Sadly, it’s easier to become hooked on opiates than it is to get off them for good! But this isn’t to say that kicking your opiate habit is nearly impossible because you can do it! However, it will be a difficult road ahead. The trick is in making a personal commitment toward becoming healthy again and sticking to it despite the challenges along the way.
Talk With Your Doctor
While an opiate habit results in euphoric feelings, opiate withdrawal causes extreme discomfort, so much so that it’s so easy to slip back into the practice. But keeping on track with your plan is worth the time, energy, and effort spent on it because you can move forward in your life. You can leave behind the terrible personal limitations and risks associated with an opiate addiction afterward.
It would be best to talk with your doctor for recommendations about the best course of action for getting back to an opiate-free life. The doctor may refer you to professionals who can provide professional care, whether you choose to undertake opiate withdrawal at home or in a detox center. You will also have a healthcare professional who can be on your side while you battle it out with your addiction.
Your family and friends, as well as your team of healthcare professionals, can provide valuable support in your opiate withdrawal plan. However, you have to remember that its success lies in your willingness to stick with it. It will help if you prepare yourself physically and emotionally, even spiritually, for the dark days ahead. Because slipping back into the habit will become more potent with each passing day.
You have to make a strong personal commitment to follow through with your withdrawal plan, one day at a time – or one minute at a time, if necessary. Some strategies include:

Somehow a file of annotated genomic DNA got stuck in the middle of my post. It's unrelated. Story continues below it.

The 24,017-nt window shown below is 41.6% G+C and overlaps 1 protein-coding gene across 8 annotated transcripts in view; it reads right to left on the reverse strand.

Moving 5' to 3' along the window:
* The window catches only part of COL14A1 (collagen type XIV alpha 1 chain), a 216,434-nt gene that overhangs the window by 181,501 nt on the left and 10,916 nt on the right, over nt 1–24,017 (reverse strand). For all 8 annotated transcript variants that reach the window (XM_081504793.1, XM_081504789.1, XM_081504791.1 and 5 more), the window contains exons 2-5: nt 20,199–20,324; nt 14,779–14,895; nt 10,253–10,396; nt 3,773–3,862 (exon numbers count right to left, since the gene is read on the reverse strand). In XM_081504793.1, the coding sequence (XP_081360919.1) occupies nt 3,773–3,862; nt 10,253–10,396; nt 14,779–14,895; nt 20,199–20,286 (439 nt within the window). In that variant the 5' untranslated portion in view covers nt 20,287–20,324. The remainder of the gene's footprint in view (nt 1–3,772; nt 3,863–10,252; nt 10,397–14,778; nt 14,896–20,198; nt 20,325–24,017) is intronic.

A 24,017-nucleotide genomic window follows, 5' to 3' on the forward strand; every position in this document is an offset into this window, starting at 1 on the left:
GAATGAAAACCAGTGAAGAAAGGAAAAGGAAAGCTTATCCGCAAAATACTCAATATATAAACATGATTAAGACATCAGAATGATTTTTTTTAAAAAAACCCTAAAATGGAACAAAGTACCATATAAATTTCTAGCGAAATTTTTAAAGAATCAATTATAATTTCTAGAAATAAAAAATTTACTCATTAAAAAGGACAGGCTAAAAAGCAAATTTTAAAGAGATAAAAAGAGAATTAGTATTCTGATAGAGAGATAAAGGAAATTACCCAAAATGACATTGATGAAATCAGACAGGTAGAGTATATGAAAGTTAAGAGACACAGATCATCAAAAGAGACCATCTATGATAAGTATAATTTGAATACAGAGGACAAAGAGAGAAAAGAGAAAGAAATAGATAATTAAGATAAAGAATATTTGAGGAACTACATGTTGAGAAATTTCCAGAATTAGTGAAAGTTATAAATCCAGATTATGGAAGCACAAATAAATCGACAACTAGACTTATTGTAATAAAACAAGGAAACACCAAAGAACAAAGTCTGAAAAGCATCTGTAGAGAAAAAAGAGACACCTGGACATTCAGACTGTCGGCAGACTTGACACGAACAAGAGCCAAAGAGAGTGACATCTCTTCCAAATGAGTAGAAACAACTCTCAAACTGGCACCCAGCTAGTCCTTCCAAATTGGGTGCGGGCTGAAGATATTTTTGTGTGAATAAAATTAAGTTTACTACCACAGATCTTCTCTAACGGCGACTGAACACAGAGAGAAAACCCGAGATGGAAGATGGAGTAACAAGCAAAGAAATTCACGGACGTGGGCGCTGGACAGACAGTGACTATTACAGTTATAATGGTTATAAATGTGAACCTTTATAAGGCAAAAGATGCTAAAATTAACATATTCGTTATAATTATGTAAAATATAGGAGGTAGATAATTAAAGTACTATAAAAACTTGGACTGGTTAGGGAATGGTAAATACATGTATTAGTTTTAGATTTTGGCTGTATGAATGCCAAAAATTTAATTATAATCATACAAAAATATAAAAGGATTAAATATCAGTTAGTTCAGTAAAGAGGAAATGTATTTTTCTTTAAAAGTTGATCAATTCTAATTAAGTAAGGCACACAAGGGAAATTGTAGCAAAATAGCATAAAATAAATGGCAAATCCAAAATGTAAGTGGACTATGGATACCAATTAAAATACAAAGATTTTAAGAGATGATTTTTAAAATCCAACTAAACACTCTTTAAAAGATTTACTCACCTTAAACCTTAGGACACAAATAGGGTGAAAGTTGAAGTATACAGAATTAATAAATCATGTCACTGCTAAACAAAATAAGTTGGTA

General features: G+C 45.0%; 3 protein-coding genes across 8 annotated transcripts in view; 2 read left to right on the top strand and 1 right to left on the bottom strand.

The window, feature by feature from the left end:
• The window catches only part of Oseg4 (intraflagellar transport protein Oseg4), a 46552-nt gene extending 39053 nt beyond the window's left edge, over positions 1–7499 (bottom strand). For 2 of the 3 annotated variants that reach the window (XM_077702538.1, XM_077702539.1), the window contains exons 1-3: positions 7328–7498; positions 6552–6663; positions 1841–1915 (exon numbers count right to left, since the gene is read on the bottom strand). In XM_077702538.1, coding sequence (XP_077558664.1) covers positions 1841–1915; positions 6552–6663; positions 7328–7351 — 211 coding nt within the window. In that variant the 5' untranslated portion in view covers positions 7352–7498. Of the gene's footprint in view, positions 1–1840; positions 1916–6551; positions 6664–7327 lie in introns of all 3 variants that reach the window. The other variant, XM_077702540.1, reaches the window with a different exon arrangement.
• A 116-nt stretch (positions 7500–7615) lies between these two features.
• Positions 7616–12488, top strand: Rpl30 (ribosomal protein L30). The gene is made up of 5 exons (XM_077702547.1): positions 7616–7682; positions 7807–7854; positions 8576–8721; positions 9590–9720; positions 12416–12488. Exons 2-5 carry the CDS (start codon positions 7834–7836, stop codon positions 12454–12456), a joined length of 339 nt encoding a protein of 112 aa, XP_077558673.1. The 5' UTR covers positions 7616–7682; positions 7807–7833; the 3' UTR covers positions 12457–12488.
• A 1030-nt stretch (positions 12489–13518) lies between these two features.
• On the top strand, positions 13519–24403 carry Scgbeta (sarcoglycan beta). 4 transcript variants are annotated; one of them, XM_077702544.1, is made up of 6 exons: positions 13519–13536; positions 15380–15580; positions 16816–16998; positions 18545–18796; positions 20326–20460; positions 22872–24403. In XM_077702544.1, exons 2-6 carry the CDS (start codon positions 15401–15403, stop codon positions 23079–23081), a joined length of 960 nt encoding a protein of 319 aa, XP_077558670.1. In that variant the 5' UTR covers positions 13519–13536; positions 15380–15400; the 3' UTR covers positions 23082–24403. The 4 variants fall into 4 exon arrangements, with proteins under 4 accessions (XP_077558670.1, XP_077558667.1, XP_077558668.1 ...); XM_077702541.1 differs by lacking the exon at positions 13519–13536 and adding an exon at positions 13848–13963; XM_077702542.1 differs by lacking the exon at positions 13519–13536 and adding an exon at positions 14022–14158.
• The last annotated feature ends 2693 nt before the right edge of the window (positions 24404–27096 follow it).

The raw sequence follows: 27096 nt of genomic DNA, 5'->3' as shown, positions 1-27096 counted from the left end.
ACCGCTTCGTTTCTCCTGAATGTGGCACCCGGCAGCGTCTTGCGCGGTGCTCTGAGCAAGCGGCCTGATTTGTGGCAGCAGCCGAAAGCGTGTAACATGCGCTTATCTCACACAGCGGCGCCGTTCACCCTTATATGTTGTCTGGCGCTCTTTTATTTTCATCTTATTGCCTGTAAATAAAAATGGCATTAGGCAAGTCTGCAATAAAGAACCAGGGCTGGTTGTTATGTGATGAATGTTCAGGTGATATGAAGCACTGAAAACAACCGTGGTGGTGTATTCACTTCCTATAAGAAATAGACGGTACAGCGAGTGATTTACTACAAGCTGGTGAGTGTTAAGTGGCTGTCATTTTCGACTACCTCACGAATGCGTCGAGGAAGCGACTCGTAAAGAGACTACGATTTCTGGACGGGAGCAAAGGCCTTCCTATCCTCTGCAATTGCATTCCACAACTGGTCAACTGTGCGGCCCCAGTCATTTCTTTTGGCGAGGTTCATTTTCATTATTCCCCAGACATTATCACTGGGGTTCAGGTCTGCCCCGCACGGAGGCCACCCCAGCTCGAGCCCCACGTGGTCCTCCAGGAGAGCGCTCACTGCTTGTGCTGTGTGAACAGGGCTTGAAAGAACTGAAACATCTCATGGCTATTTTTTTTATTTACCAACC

- Removing all traces of opiates in your home and office
- Avoiding the triggers of your habit
- Distracting yourself when the urge seems too strong to resist
Your doctor may suggest prescription, and over-the-counter medications counteract the symptoms of opiate withdrawal, as well as lifestyle remedies. Among the medicines include loperamide for diarrhea, naproxen for the chills, fever, muscle aches, and Suboxone for counteracting the opiate’s euphoric results. You should also drink plenty of water and engage in activities to keep you occupied.
Find Emotional Support
Of course, you will be more likely to kick your opiate habit when you have a solid and supportive network of family and friends. It would be best if you also considered getting into support groups to have people who will empathize with your struggles and provide practical coping tips.
Your opiate addiction isn’t the end of the road for you because there’s still hope! You should talk to your most trusted person and start the journey to wellness, even happiness.